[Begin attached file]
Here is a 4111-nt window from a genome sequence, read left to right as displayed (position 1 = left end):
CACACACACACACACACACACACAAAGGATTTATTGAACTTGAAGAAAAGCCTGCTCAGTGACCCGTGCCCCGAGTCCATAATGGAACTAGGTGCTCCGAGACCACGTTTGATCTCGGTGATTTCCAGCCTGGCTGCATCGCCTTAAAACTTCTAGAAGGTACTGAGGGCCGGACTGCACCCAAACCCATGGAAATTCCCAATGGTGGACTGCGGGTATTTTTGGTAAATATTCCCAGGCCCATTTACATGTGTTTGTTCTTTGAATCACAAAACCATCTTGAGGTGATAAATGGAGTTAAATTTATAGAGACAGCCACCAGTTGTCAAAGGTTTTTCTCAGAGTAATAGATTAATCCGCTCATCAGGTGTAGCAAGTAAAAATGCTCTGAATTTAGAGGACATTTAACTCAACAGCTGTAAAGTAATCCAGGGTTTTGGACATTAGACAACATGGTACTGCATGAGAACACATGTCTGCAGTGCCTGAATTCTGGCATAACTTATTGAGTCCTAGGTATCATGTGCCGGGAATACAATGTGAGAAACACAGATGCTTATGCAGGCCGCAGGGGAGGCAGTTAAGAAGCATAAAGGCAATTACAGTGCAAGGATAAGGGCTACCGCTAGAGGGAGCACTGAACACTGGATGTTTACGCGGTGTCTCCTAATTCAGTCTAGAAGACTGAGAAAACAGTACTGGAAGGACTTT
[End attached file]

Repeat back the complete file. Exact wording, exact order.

Here is a 4111-nt window from a genome sequence, read left to right as displayed (position 1 = left end):
CACACACACACACACACACACACAAAGGATTTATTGAACTTGAAGAAAAGCCTGCTCAGTGACCCGTGCCCCGAGTCCATAATGGAACTAGGTGCTCCGAGACCACGTTTGATCTCGGTGATTTCCAGCCTGGCTGCATCGCCTTAAAACTTCTAGAAGGTACTGAGGGCCGGACTGCACCCAAACCCATGGAAATTCCCAATGGTGGACTGCGGGTATTTTTGGTAAATATTCCCAGGCCCATTTACATGTGTTTGTTCTTTGAATCACAAAACCATCTTGAGGTGATAAATGGAGTTAAATTTATAGAGACAGCCACCAGTTGTCAAAGGTTTTTCTCAGAGTAATAGATTAATCCGCTCATCAGGTGTAGCAAGTAAAAATGCTCTGAATTTAGAGGACATTTAACTCAACAGCTGTAAAGTAATCCAGGGTTTTGGACATTAGACAACATGGTACTGCATGAGAACACATGTCTGCAGTGCCTGAATTCTGGCATAACTTATTGAGTCCTAGGTATCATGTGCCGGGAATACAATGTGAGAAACACAGATGCTTATGCAGGCCGCAGGGGAGGCAGTTAAGAAGCATAAAGGCAATTACAGTGCAAGGATAAGGGCTACCGCTAGAGGGAGCACTGAACACTGGATGTTTACGCGGTGTCTCCTAATTCAGTCTAGAAGACTGAGAAAACAGTACTGGAAGGACTTT